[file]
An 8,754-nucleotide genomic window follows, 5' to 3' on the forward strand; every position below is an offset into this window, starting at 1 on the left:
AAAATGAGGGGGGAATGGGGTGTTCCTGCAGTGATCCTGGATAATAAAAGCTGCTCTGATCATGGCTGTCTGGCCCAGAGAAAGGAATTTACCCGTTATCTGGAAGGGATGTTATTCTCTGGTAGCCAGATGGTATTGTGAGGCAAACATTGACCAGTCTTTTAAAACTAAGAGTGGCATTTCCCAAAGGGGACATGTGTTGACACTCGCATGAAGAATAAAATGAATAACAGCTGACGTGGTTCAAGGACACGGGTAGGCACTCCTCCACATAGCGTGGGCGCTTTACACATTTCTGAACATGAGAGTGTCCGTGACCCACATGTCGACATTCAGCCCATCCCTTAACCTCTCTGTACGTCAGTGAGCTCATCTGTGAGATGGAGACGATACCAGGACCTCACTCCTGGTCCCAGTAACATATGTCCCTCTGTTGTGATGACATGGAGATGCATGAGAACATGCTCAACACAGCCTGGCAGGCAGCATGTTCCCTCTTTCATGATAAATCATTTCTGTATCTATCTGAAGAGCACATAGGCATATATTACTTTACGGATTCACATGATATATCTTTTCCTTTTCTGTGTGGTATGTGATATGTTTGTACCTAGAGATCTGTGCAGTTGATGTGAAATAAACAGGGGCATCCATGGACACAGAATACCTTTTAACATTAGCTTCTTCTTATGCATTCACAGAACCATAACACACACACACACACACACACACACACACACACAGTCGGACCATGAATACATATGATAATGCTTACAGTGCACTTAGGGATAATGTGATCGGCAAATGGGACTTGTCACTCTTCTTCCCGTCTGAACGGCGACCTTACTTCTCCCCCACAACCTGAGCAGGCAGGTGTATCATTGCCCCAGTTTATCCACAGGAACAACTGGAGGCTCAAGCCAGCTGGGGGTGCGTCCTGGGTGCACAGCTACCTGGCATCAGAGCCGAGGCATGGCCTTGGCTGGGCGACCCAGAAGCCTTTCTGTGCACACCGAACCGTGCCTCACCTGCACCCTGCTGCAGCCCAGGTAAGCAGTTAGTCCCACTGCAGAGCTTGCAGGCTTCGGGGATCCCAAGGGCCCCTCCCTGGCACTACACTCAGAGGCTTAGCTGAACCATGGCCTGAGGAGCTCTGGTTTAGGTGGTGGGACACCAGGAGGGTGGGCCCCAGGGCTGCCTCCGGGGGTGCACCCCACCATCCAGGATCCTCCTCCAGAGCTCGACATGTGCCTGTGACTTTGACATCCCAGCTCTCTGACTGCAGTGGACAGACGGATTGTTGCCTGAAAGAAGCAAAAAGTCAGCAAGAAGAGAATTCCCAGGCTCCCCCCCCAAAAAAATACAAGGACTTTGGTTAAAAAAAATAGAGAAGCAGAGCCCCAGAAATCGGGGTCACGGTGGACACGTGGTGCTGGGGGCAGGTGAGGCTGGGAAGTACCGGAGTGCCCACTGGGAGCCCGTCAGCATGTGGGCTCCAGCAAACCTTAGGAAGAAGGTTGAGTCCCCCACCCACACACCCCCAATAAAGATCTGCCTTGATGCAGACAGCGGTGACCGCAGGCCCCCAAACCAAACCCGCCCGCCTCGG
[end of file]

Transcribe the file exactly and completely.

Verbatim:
An 8,754-nucleotide genomic window follows, 5' to 3' on the forward strand; every position below is an offset into this window, starting at 1 on the left:
AAAATGAGGGGGGAATGGGGTGTTCCTGCAGTGATCCTGGATAATAAAAGCTGCTCTGATCATGGCTGTCTGGCCCAGAGAAAGGAATTTACCCGTTATCTGGAAGGGATGTTATTCTCTGGTAGCCAGATGGTATTGTGAGGCAAACATTGACCAGTCTTTTAAAACTAAGAGTGGCATTTCCCAAAGGGGACATGTGTTGACACTCGCATGAAGAATAAAATGAATAACAGCTGACGTGGTTCAAGGACACGGGTAGGCACTCCTCCACATAGCGTGGGCGCTTTACACATTTCTGAACATGAGAGTGTCCGTGACCCACATGTCGACATTCAGCCCATCCCTTAACCTCTCTGTACGTCAGTGAGCTCATCTGTGAGATGGAGACGATACCAGGACCTCACTCCTGGTCCCAGTAACATATGTCCCTCTGTTGTGATGACATGGAGATGCATGAGAACATGCTCAACACAGCCTGGCAGGCAGCATGTTCCCTCTTTCATGATAAATCATTTCTGTATCTATCTGAAGAGCACATAGGCATATATTACTTTACGGATTCACATGATATATCTTTTCCTTTTCTGTGTGGTATGTGATATGTTTGTACCTAGAGATCTGTGCAGTTGATGTGAAATAAACAGGGGCATCCATGGACACAGAATACCTTTTAACATTAGCTTCTTCTTATGCATTCACAGAACCATAACACACACACACACACACACACACACACACACACAGTCGGACCATGAATACATATGATAATGCTTACAGTGCACTTAGGGATAATGTGATCGGCAAATGGGACTTGTCACTCTTCTTCCCGTCTGAACGGCGACCTTACTTCTCCCCCACAACCTGAGCAGGCAGGTGTATCATTGCCCCAGTTTATCCACAGGAACAACTGGAGGCTCAAGCCAGCTGGGGGTGCGTCCTGGGTGCACAGCTACCTGGCATCAGAGCCGAGGCATGGCCTTGGCTGGGCGACCCAGAAGCCTTTCTGTGCACACCGAACCGTGCCTCACCTGCACCCTGCTGCAGCCCAGGTAAGCAGTTAGTCCCACTGCAGAGCTTGCAGGCTTCGGGGATCCCAAGGGCCCCTCCCTGGCACTACACTCAGAGGCTTAGCTGAACCATGGCCTGAGGAGCTCTGGTTTAGGTGGTGGGACACCAGGAGGGTGGGCCCCAGGGCTGCCTCCGGGGGTGCACCCCACCATCCAGGATCCTCCTCCAGAGCTCGACATGTGCCTGTGACTTTGACATCCCAGCTCTCTGACTGCAGTGGACAGACGGATTGTTGCCTGAAAGAAGCAAAAAGTCAGCAAGAAGAGAATTCCCAGGCTCCCCCCCCAAAAAAATACAAGGACTTTGGTTAAAAAAAATAGAGAAGCAGAGCCCCAGAAATCGGGGTCACGGTGGACACGTGGTGCTGGGGGCAGGTGAGGCTGGGAAGTACCGGAGTGCCCACTGGGAGCCCGTCAGCATGTGGGCTCCAGCAAACCTTAGGAAGAAGGTTGAGTCCCCCACCCACACACCCCCAATAAAGATCTGCCTTGATGCAGACAGCGGTGACCGCAGGCCCCCAAACCAAACCCGCCCGCCTCGG